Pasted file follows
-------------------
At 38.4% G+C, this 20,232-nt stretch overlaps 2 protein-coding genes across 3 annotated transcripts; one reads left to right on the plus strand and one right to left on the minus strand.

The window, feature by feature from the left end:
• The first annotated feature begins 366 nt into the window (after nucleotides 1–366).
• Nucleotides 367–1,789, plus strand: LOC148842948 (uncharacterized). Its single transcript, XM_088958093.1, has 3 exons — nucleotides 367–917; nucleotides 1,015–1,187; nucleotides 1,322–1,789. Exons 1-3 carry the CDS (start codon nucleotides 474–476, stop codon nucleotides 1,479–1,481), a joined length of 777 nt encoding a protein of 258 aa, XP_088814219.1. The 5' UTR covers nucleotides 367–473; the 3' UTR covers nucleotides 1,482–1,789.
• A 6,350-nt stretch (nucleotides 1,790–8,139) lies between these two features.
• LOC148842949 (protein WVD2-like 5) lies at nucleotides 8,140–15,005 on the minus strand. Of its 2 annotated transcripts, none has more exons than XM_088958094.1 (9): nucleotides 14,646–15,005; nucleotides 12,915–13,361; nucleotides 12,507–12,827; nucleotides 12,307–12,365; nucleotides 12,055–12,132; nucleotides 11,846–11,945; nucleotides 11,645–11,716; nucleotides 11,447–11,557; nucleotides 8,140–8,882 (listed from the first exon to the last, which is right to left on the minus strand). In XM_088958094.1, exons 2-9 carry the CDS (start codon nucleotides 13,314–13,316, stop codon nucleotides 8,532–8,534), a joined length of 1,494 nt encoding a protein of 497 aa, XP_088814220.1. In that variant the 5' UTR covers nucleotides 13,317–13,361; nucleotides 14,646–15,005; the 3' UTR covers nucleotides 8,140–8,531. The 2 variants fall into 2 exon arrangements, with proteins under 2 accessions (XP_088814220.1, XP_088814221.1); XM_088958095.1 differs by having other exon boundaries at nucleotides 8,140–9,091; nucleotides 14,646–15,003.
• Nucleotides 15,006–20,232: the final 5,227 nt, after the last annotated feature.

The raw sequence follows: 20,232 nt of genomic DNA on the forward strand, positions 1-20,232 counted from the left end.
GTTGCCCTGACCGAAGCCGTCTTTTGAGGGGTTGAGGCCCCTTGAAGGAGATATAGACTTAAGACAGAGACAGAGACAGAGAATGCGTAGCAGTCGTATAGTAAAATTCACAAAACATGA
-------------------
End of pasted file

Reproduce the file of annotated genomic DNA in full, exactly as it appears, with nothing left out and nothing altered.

At 38.4% G+C, this 20,232-nt stretch overlaps 2 protein-coding genes across 3 annotated transcripts; one reads left to right on the plus strand and one right to left on the minus strand.

The window, feature by feature from the left end:
• The first annotated feature begins 366 nt into the window (after nucleotides 1–366).
• Nucleotides 367–1,789, plus strand: LOC148842948 (uncharacterized). Its single transcript, XM_088958093.1, has 3 exons — nucleotides 367–917; nucleotides 1,015–1,187; nucleotides 1,322–1,789. Exons 1-3 carry the CDS (start codon nucleotides 474–476, stop codon nucleotides 1,479–1,481), a joined length of 777 nt encoding a protein of 258 aa, XP_088814219.1. The 5' UTR covers nucleotides 367–473; the 3' UTR covers nucleotides 1,482–1,789.
• A 6,350-nt stretch (nucleotides 1,790–8,139) lies between these two features.
• LOC148842949 (protein WVD2-like 5) lies at nucleotides 8,140–15,005 on the minus strand. Of its 2 annotated transcripts, none has more exons than XM_088958094.1 (9): nucleotides 14,646–15,005; nucleotides 12,915–13,361; nucleotides 12,507–12,827; nucleotides 12,307–12,365; nucleotides 12,055–12,132; nucleotides 11,846–11,945; nucleotides 11,645–11,716; nucleotides 11,447–11,557; nucleotides 8,140–8,882 (listed from the first exon to the last, which is right to left on the minus strand). In XM_088958094.1, exons 2-9 carry the CDS (start codon nucleotides 13,314–13,316, stop codon nucleotides 8,532–8,534), a joined length of 1,494 nt encoding a protein of 497 aa, XP_088814220.1. In that variant the 5' UTR covers nucleotides 13,317–13,361; nucleotides 14,646–15,005; the 3' UTR covers nucleotides 8,140–8,531. The 2 variants fall into 2 exon arrangements, with proteins under 2 accessions (XP_088814220.1, XP_088814221.1); XM_088958095.1 differs by having other exon boundaries at nucleotides 8,140–9,091; nucleotides 14,646–15,003.
• Nucleotides 15,006–20,232: the final 5,227 nt, after the last annotated feature.

The raw sequence follows: 20,232 nt of genomic DNA on the forward strand, positions 1-20,232 counted from the left end.
GTTGCCCTGACCGAAGCCGTCTTTTGAGGGGTTGAGGCCCCTTGAAGGAGATATAGACTTAAGACAGAGACAGAGACAGAGAATGCGTAGCAGTCGTATAGTAAAATTCACAAAACATGA